“The energy level of our fans today was unbelievable,” Boles said. “There were all kind of positives. Our tickets were up 20% today over yesterday. So, this is one of those events that we have made the right decision for now. I think we want to have it back again on the road course.”
2. Kaulig Racing will be a force to be reckoned with in the Cup Series next year
AJ Allmendinger’s victory marked the first Cup Series one for Kaulig Racing, but it will not be the last.
FIRST EVER @NASCAR CUP SERIES VICTORY, AND AT THE BRICKYARD NO LESS?!
— Kaulig Racing (@KauligRacing) August 15, 2021
This top-tier Xfinity Series team has two charters for next year with Justin Haley slated to compete full-time.
Kaulig’s win marked the first for an open team since the creation of the charter system. Kaulig’s part-time Cup team is now higher in points than full-time chartered teams Live Fast Motorsports, all Rick Ware Racing entries, and StarCom Racing. Team owner Matthew Kaulig has proven he builds successful enterprises: both businesses and race teams.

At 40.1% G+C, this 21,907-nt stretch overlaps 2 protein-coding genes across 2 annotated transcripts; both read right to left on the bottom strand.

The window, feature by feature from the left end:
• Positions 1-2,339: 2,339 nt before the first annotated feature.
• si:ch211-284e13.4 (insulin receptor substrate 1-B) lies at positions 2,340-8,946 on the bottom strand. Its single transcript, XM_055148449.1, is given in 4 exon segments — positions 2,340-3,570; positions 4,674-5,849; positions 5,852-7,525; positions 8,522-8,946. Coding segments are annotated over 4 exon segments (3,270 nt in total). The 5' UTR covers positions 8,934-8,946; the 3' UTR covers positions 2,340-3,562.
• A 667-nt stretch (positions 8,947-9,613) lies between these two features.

Next year marks the arrival of the Next Gen car. So, unlike new teams Trackhouse Racing, Live Fast, and 23XI Racing, Kaulig will join the Cup Series when everyone has a blank slate on the new car. It is an advantage to this team.
Furthermore, Haley has made 24 career Cup Series starts with two career top 10s. Those were a win in a weather-shortened race at Daytona International Speedway in 2019 and this Indy road course race, where he finished eighth. A NXS Championship 4 driver last year, Haley has proven talent, and he will be one to keep an eye on next year.
3. Hendrick Motorsports’ dominance
Hendrick Motorsports is running 1-2-3 with 37 laps to go and honestly would probably be running 1-2-3 if this race was on the oval, too. Just that kind of year for HMS.
— Jeff Gluck (@jeff_gluck) August 15, 2021
In the end, Larson led a race-high 28 laps with a third-place finish while Elliott led 14 laps and finished fourth. Byron won the pole, though he was collected in one of the turn 6 crashes and wound up with a DNF.